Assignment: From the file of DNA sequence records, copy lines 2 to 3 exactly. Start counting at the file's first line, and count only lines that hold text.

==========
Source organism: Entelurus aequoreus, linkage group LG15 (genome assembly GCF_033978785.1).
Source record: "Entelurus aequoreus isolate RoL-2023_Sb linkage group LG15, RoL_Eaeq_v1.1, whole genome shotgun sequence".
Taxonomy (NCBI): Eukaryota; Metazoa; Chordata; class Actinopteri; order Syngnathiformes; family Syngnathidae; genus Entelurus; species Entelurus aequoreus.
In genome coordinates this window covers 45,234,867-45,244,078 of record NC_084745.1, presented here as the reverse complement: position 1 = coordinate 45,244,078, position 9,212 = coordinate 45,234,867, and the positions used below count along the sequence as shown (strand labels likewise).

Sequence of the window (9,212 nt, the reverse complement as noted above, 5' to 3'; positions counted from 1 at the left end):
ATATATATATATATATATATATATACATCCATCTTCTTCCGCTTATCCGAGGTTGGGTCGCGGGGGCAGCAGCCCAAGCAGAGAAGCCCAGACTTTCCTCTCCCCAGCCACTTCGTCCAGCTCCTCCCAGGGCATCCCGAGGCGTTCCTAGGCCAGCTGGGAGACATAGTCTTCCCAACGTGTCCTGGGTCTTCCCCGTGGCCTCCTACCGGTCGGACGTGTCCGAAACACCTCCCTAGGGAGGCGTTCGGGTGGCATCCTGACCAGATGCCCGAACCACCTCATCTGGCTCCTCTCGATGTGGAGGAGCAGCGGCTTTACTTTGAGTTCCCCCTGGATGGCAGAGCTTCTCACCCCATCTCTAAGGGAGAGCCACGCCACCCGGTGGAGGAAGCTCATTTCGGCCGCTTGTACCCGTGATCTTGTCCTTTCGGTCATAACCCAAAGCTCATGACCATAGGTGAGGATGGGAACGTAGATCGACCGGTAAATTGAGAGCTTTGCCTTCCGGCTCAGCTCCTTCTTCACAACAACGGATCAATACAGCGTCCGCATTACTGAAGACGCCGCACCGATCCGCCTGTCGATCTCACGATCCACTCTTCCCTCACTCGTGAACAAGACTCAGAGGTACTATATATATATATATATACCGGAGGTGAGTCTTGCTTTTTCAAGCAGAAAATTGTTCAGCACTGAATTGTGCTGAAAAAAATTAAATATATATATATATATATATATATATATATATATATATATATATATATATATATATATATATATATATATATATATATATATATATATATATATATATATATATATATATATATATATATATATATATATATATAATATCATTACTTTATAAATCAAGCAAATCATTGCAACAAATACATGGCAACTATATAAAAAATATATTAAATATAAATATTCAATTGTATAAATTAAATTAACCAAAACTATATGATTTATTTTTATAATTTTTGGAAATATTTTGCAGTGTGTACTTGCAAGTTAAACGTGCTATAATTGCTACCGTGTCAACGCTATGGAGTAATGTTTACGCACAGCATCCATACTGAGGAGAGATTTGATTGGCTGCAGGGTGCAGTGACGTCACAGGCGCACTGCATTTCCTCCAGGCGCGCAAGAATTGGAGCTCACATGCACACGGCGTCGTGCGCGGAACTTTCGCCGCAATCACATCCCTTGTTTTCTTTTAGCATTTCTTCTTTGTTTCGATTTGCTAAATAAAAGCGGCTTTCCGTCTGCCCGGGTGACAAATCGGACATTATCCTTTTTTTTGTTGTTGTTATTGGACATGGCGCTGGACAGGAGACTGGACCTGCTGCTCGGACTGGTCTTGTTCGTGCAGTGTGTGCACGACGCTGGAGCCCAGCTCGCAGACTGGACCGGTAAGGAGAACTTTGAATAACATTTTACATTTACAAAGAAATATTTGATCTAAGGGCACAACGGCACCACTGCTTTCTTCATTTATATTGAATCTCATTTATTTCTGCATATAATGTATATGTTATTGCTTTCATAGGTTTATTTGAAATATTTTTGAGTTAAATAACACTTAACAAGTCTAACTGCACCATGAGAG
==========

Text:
Source record: "Entelurus aequoreus isolate RoL-2023_Sb linkage group LG15, RoL_Eaeq_v1.1, whole genome shotgun sequence".
Taxonomy (NCBI): Eukaryota; Metazoa; Chordata; class Actinopteri; order Syngnathiformes; family Syngnathidae; genus Entelurus; species Entelurus aequoreus.